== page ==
I subscribe to a lot of blogs. Too many to read, actually. I usually just scroll down the list in Google Reader, looking at the titles to see if they look worth my time. A few I will actually take the time to skim. Fewer still will I actually read. And very few do I ever read all the way through. (However, I know you all will read this blog all the way through, because you not like those other people…)
I subscribe to some blogs merely for pleasure or to make me think about things. Many I subscribe to for a specific purpose. Some of the blogs are geared toward getting hired, some are focused on business development, others on personal development, and others dedicated to philosophy or theology. I also subscribe to a number of blogs who claim to be able to improve my photography skills, or to make me a better writer/blogger.
Why I hate many of them, but keep reading them anyway
I have found that many of them simply want something from me. It’s like having a friend who’s been sucked in to a multi-level marketing scheme. Suddenly, you aren’t just a friend, you’re a prospect. The same thinking goes for many blogs. Whether you like it or not, if you stop to read the blog, you’re a prospect, and some kind of response from you is expected. How do I know? Because some of the blogs I read about being better bloggers tell me I should be doing this, too.
Another thing bloggers want us to do is to keep coming back. The trick is to give away just enough potentially valuable information to overcome people’s frustration. But, in order to to find any valuable information, you have to read through the day’s list of five, seven or even ten things you must do to improve what you’re doing.
Often, there’s nothing there of any substance.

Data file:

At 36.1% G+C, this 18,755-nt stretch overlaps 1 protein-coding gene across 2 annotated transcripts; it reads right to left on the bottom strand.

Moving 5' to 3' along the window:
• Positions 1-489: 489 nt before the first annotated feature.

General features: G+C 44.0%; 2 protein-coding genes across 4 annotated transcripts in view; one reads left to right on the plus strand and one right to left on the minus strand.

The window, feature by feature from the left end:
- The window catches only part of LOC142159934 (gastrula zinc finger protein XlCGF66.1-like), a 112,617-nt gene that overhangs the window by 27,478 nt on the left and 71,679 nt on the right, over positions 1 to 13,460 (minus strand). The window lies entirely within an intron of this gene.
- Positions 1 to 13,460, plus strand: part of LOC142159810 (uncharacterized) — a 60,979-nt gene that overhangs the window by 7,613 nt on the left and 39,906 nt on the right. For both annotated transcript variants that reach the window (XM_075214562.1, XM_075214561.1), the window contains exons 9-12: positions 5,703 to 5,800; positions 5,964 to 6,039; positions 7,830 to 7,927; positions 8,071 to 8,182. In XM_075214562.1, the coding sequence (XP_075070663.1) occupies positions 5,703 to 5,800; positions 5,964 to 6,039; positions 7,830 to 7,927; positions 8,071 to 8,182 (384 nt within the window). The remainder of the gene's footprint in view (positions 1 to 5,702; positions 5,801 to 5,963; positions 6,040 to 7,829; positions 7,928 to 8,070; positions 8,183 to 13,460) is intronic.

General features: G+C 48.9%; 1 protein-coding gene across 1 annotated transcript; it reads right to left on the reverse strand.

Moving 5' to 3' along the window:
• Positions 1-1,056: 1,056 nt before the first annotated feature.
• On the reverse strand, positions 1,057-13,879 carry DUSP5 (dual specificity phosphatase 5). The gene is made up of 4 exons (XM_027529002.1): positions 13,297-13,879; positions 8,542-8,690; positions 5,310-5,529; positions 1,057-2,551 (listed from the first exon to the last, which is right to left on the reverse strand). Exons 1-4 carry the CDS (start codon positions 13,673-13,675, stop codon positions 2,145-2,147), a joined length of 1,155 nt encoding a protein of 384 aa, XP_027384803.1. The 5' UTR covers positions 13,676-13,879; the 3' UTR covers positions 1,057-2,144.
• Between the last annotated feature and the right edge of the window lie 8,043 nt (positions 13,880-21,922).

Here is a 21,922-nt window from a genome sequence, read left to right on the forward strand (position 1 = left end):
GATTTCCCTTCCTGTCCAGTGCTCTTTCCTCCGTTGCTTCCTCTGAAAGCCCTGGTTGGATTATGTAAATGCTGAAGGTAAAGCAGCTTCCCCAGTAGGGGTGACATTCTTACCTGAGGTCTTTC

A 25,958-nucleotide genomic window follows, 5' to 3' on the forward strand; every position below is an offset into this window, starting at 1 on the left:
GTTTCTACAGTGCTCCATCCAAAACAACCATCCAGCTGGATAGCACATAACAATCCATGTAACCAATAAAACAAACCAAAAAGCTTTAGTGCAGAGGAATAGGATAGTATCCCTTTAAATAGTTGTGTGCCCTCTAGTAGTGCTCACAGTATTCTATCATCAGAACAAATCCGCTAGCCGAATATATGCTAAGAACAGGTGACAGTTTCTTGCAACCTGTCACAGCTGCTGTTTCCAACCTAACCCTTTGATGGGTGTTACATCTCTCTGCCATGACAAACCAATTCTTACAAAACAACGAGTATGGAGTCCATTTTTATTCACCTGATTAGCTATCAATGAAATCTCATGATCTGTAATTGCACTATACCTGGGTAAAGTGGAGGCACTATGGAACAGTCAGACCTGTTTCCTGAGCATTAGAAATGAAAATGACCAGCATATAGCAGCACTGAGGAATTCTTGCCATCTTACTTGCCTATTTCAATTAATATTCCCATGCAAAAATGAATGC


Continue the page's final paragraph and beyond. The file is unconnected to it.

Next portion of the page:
5 reasons why you’re not succeeding
The worst offenders are the blogs who post negative lists, telling you why you are failing at whatever you are doing—and presumably, why you need to keep coming back to their blog.
The fallacy behind all of these lists—whether positive or negative—is the thinking that if you could follow the list to the letter, you would have results. A secondary fallacy is making the assumption they want you to make, which is that the goal they claim you should have is indeed the goal you should have.
Again, this is all a trick so you’ll keep coming back.
I am “all about” freedom. You just have to read the front of my book to see that. (notice how I slipped that little plug in there with a link to Amazon?) To find freedom in the world of how-to blogs, you have to realize things like
- There is no one right way to write a resume, and following this list or that list will not get you hired.
- There are no five steps to financial freedom.
- There are very, very few real secrets to anything.
Now, to be really free, you should be able to read somone’s list of things you should do, and pick out one or two that may be helpful while tossing the rest. You must be able to unsubscribe to a blog which you find is little more than a scam. You must know deep down in your heart that if there are really 5 steps to financial freedom, Joe Schmoe wouldn’t care about wasting time writing a blog.
There are good blogs, and some really great blogs. Typically they present ideas or information, allow for discussion, and give the reader freedom to respond or not respond. They cite personal experience, both good and bad. They occasionally challenge their readers. They allow the reader to fail, without feeling bad. They treat their audience with respect, as equals. They dare to break the “8 rules of good blogging.” (FYI, I’m breaking some right now!)
Where the rubber meets the road
Now, if you really want to get control of your blog subscriptions, here are 10 things you all should be doing…